Despite the inbuilt batteries, everything’s very lightweight and unlikely to pull on someone’s lapel. Startup time is a few seconds and there seems to be no inclination to spontaneously abandon the pairing between transmitters and receivers. The menu (which appears on those little aqua OLEDs that everyone uses these days) is tough to see in bright light and fractionally fiddly at first encounter - perhaps an extra button might have made it slightly easier to use. Still, it’s workable and shouldn’t be something most people need to toy with often once it’s set up.
Analysing radio range performance is a minefield exactly because the 2.4GHz spectrum is unlicensed worldwide, everyone uses it for everything, and it does get busy. All we can say is that when it was tested things worked well. At ten milliwatts of output, it happily crosses the few dozen feet that cover most use cases, and ran out of range at perhaps a hundred feet in a built-up area.
The inevitable cute windjammer. It's reasonably effective, though a little fiddly to instal
Audio performance is fine, with reasonable frequency response and no perceptible distortion. The documentation describes a line level input mode for the transmitters. That mode disables the mic power, exactly as we’d expect, though the sensitivity remains quite high. Some line level inputs might need external attenuation to work well. There’s a related level confusion on the receiver, which marks one output for headphones and the other with “line out,” though the signal present there always seems to be at microphone level. Microphone level output absolutely makes sense, considering many mirrorless cameras and devices like phones will expect microphone level signals, though some people might be thrown by the fact that it’s marked “line”.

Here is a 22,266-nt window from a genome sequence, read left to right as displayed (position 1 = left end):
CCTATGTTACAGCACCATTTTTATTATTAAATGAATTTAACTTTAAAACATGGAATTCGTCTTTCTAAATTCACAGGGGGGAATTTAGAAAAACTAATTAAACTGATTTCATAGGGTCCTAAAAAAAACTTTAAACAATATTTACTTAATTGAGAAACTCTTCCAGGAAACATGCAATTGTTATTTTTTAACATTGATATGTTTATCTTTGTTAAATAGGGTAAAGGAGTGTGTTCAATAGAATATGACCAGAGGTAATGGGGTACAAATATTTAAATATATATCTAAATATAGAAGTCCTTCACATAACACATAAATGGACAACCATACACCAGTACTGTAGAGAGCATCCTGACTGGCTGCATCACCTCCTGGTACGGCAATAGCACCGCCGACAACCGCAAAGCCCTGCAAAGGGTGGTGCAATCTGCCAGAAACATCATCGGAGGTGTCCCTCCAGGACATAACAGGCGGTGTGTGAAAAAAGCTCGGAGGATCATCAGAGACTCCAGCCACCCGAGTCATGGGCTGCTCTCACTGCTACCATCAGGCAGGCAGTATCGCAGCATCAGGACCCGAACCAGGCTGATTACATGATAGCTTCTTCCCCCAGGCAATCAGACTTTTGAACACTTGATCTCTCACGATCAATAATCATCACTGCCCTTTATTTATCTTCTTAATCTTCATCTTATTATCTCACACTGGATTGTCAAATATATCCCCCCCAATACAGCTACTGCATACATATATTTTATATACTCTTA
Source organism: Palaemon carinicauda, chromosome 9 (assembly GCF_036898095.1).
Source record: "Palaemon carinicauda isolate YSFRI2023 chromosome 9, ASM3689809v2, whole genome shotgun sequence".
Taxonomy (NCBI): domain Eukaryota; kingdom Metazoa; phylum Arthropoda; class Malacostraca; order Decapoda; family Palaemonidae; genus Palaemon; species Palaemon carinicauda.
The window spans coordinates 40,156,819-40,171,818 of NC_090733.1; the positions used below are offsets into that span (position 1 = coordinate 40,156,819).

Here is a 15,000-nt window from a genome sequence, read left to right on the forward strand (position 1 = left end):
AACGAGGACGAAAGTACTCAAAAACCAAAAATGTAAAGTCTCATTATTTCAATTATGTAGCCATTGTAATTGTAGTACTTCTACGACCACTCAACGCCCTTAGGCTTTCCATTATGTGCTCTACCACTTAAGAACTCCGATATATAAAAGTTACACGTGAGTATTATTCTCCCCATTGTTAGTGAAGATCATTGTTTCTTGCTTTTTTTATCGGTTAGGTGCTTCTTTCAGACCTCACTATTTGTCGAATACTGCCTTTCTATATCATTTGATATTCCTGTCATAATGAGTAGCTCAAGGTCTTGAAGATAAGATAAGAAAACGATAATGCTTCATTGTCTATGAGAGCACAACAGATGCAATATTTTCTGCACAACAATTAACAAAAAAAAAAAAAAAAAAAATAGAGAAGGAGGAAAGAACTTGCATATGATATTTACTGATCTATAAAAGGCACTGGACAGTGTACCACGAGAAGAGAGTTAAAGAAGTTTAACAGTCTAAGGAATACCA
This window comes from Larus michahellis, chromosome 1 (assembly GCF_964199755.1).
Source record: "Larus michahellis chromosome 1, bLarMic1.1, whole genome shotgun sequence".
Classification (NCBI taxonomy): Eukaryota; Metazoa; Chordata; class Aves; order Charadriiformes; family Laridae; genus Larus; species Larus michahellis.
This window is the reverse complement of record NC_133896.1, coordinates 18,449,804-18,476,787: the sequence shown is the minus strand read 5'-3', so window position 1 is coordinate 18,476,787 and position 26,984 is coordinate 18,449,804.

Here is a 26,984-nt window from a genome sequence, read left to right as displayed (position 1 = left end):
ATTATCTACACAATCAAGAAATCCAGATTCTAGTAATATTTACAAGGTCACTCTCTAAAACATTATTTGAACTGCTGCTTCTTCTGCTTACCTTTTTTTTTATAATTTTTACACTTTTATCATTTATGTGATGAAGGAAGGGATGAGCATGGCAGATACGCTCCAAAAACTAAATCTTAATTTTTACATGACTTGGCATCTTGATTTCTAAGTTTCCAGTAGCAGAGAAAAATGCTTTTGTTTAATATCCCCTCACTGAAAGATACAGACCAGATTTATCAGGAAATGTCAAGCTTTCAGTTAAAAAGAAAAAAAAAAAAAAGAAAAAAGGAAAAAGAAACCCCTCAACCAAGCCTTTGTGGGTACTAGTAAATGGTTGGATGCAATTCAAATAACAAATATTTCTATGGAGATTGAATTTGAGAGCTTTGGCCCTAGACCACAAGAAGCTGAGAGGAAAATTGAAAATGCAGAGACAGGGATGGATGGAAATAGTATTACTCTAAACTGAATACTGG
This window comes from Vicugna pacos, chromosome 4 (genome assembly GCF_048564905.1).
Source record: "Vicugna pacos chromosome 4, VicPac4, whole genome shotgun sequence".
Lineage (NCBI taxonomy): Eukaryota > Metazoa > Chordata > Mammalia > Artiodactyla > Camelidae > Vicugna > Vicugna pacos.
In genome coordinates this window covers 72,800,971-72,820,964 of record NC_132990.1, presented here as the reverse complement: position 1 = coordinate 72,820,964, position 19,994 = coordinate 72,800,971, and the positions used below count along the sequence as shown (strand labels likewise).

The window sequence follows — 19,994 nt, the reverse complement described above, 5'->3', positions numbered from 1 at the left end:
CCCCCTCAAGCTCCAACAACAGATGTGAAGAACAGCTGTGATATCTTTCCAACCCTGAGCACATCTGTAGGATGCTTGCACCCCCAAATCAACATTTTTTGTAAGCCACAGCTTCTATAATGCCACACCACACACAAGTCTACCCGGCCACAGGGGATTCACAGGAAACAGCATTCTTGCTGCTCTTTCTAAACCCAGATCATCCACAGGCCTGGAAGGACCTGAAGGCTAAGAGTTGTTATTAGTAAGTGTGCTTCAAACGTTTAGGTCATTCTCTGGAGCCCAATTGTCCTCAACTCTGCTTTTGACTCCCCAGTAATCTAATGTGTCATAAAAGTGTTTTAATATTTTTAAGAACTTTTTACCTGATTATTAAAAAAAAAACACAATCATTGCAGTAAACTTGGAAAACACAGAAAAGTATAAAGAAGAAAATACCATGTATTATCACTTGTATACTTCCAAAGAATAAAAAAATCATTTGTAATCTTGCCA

A packed market
The included lavaliers are pretty good, especially for the money, and they do sound considerably better than the inbuilt mic (though it's quite usable)
The Blink 500 series dives into a packed market, with names as big as RØDE competing for attention. Prices vary from about £250 upward in the UK; B&H wants about the same number of dollars, plus tax, but look around for deals. Different kits vary. The charging case feels well made and includes extra capacity, and the devices themselves are tiny and lightweight. The slightly odd choice of line level input sensitivity only matters if you don’t want to use the radio mic as, well a mic, and the fact that the mic output is marked “line out” is really just a quirk of the markings. It’s those good mics which are most memorable, though.
The company also offers the Blink Me device which has the interesting option of a configurable LCD display that more or less fills the circular front panel of the puck-like transmitter, allowing users to brand a collar-clip mic much like someone would brand a traditional microphone with a slip-on flag. We’ll try to look at one of those in due course, because that’s a cute idea.